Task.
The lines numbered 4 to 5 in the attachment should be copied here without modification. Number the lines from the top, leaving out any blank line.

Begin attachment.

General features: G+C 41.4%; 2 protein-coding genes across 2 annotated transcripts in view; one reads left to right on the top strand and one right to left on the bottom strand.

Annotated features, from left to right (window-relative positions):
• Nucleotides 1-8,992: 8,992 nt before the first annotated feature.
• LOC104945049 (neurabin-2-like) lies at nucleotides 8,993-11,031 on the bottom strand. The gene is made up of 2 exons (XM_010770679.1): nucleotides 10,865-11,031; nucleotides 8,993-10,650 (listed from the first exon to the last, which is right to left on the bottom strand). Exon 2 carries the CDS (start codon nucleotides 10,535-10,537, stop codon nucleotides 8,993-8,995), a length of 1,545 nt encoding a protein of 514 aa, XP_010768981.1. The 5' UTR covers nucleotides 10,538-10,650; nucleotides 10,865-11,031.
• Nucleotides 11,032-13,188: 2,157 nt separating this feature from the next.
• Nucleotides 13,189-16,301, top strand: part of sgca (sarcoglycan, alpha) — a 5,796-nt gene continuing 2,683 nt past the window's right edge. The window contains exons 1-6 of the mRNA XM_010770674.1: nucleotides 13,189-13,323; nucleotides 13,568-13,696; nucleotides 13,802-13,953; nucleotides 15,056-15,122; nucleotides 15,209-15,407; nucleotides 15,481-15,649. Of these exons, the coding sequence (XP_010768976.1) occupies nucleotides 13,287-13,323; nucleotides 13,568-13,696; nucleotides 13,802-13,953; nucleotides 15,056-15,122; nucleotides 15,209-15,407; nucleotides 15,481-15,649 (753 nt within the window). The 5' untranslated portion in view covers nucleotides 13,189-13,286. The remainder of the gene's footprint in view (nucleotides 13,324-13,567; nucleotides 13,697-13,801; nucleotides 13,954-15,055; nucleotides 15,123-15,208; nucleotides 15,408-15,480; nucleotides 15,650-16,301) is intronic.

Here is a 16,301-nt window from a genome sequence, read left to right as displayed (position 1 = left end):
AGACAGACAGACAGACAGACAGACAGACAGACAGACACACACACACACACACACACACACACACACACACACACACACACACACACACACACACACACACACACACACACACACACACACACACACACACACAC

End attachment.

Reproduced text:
• LOC104945049 (neurabin-2-like) lies at nucleotides 8,993-11,031 on the bottom strand. The gene is made up of 2 exons (XM_010770679.1): nucleotides 10,865-11,031; nucleotides 8,993-10,650 (listed from the first exon to the last, which is right to left on the bottom strand). Exon 2 carries the CDS (start codon nucleotides 10,535-10,537, stop codon nucleotides 8,993-8,995), a length of 1,545 nt encoding a protein of 514 aa, XP_010768981.1. The 5' UTR covers nucleotides 10,538-10,650; nucleotides 10,865-11,031.
• Nucleotides 11,032-13,188: 2,157 nt separating this feature from the next.